Drag queen story time classes for primary school children in council libraries have sparked fury from parents over the “sexualised” appearance of men dressed as women.
Almost 70 events in 20 areas of Britain will be visited by Drag Queen Story Hour UK, a group running sessions for three to 11-year-olds, in a summer tour starting later this month.
The project is run by Sab Samuel, a 27-year-old male children’s author, who performs as Aida H Dee in a sequined dress with heavy make-up, and champions autistic causes.
The classes, which begin at Reading Borough Council libraries on July 25 and will involve 3,000 children, claim to “teach inclusivity” and encourage attendees to “get fabulous”. They are promoted on council websites and social media.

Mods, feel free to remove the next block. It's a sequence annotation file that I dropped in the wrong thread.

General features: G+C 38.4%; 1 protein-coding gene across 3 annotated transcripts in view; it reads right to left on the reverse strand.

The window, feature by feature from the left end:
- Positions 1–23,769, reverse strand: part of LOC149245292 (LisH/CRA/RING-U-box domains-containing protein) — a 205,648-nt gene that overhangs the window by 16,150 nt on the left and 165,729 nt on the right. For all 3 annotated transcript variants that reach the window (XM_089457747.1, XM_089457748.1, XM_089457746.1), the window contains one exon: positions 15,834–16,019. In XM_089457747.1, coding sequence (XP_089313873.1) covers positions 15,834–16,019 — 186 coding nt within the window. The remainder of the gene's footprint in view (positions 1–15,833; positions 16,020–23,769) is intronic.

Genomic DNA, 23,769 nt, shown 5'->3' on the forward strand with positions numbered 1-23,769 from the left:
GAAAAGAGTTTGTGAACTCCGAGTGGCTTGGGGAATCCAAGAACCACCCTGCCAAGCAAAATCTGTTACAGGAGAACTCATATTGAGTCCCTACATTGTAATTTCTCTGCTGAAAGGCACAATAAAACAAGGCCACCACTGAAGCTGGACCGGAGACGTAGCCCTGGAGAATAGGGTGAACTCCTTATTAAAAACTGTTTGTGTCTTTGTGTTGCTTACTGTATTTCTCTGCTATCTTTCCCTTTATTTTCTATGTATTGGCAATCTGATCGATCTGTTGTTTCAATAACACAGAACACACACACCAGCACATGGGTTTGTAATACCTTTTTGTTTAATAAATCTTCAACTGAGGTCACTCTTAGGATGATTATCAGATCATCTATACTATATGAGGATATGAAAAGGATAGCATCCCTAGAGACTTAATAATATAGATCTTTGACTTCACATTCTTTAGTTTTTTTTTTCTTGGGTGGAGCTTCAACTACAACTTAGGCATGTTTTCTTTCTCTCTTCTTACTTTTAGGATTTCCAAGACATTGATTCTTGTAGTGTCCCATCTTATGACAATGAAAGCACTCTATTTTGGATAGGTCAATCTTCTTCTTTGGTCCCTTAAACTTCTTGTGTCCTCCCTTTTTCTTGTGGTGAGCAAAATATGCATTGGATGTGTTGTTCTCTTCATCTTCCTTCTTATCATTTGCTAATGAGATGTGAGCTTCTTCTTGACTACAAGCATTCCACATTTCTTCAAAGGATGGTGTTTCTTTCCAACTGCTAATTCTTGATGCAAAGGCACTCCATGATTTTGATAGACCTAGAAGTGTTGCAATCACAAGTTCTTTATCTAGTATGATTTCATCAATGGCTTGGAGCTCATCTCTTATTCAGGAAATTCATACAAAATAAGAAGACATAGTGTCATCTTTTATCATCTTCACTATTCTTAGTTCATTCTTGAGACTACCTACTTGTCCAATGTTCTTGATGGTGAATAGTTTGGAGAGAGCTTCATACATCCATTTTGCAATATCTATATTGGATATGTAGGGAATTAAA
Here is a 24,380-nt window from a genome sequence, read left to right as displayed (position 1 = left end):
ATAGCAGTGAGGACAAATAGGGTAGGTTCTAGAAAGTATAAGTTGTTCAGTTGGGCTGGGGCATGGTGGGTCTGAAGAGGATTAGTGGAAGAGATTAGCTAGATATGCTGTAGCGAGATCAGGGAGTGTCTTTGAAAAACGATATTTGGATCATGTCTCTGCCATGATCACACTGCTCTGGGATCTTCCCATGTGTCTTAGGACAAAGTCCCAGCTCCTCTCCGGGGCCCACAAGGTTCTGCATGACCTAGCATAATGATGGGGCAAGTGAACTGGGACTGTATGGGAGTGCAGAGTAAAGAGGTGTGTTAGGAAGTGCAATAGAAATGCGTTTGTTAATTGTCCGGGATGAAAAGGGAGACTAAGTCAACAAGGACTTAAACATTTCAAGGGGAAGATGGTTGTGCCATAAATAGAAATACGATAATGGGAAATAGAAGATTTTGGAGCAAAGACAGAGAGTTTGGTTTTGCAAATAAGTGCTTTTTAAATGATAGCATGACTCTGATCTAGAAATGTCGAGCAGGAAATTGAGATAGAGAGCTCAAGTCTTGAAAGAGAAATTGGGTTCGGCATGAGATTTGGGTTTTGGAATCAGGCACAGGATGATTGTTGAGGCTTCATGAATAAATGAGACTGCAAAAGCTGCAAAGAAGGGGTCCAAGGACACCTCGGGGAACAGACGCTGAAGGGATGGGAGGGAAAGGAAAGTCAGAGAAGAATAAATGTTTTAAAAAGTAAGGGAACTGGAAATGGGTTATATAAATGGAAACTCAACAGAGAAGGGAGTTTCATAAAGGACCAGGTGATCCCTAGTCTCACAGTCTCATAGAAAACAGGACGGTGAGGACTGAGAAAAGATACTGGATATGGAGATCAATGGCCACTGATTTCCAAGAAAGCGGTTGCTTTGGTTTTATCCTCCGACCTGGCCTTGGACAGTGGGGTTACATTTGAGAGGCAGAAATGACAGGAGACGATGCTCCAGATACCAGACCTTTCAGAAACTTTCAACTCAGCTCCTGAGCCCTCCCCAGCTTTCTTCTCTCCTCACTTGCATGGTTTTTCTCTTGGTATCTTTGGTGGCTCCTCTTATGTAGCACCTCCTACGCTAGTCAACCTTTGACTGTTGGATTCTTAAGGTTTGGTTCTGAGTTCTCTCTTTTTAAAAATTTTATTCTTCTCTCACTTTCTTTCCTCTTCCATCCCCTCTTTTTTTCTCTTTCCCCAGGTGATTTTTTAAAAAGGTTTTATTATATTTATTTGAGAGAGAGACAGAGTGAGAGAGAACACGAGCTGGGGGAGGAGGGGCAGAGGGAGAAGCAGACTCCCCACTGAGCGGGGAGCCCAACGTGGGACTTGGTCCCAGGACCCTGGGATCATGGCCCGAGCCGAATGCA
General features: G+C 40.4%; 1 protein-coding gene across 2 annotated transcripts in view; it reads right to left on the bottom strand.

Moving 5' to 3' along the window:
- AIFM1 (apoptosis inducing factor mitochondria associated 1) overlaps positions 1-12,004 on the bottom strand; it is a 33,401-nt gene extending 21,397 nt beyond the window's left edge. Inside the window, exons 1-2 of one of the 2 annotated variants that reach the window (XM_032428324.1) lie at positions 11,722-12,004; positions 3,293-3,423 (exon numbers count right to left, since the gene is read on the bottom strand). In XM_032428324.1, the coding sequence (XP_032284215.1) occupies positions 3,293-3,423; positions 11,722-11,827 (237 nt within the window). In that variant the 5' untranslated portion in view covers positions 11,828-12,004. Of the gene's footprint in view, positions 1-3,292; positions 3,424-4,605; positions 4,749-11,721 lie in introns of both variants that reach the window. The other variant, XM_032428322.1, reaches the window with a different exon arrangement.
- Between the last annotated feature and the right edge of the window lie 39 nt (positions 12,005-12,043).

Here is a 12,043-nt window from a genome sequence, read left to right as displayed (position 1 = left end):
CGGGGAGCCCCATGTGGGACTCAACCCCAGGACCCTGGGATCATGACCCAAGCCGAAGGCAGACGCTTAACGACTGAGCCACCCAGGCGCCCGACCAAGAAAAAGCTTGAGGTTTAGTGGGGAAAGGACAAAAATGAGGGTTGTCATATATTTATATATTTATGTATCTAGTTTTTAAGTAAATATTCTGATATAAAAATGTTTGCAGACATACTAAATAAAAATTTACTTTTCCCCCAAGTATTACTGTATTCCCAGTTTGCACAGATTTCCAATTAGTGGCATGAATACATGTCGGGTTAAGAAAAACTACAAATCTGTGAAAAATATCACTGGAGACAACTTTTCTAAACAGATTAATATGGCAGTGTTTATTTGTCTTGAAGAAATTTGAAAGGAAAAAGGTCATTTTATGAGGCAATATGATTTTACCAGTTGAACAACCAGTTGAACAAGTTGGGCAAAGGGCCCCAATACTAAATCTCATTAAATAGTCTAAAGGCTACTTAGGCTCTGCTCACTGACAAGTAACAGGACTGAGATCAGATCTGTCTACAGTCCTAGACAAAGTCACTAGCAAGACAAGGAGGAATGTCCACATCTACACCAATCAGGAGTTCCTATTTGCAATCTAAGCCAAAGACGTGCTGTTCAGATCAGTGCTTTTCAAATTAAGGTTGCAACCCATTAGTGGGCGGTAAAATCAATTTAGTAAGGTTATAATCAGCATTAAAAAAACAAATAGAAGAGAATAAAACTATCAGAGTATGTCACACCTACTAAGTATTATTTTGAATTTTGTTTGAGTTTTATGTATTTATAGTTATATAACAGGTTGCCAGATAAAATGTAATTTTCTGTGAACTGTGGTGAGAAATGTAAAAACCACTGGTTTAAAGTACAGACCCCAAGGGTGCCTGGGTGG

But they have prompted a backlash from parents, some of whom have tried to block-book tickets to stop the shows from going ahead.
Dozens of parents have sent model letters by the Family Education Trust, a charity, which tells councils the sessions are “highly inappropriate given that the images of men dressed as women are highly sexualised”.
The letter adds: “To try to blind children to one of the most basic facts of human existence can only be described as a form of child abuse.
“Children who experience gender identity issues need careful and sensitive care, not wholesale indoctrination.”
The Safe Schools Alliance, a campaign group of teachers and parents, said that “drag queens entering children’s environments is an abuse of power” and at odds with the Department for Education guidance, which insists upon “evidence-based” teaching.
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